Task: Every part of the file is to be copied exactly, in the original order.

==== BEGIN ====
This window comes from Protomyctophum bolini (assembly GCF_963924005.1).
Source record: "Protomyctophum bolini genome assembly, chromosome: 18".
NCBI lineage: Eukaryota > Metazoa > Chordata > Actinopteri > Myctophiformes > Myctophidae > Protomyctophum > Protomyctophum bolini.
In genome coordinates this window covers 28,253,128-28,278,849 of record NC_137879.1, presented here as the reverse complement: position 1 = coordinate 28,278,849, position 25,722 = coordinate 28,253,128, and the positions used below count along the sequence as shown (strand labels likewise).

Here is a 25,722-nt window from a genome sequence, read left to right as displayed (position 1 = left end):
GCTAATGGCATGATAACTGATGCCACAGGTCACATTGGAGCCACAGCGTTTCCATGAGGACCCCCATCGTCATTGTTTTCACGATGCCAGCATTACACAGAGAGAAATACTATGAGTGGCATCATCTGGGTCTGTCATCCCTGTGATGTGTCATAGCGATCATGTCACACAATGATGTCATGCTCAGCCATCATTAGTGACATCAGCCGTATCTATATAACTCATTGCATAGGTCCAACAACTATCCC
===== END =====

This window comes from Protomyctophum bolini (assembly GCF_963924005.1).
Source record: "Protomyctophum bolini genome assembly, chromosome: 18".
NCBI lineage: Eukaryota > Metazoa > Chordata > Actinopteri > Myctophiformes > Myctophidae > Protomyctophum > Protomyctophum bolini.
In genome coordinates this window covers 28,253,128-28,278,849 of record NC_137879.1, presented here as the reverse complement: position 1 = coordinate 28,278,849, position 25,722 = coordinate 28,253,128, and the positions used below count along the sequence as shown (strand labels likewise).

Here is a 25,722-nt window from a genome sequence, read left to right as displayed (position 1 = left end):
GCTAATGGCATGATAACTGATGCCACAGGTCACATTGGAGCCACAGCGTTTCCATGAGGACCCCCATCGTCATTGTTTTCACGATGCCAGCATTACACAGAGAGAAATACTATGAGTGGCATCATCTGGGTCTGTCATCCCTGTGATGTGTCATAGCGATCATGTCACACAATGATGTCATGCTCAGCCATCATTAGTGACATCAGCCGTATCTATATAACTCATTGCATAGGTCCAACAACTATCCC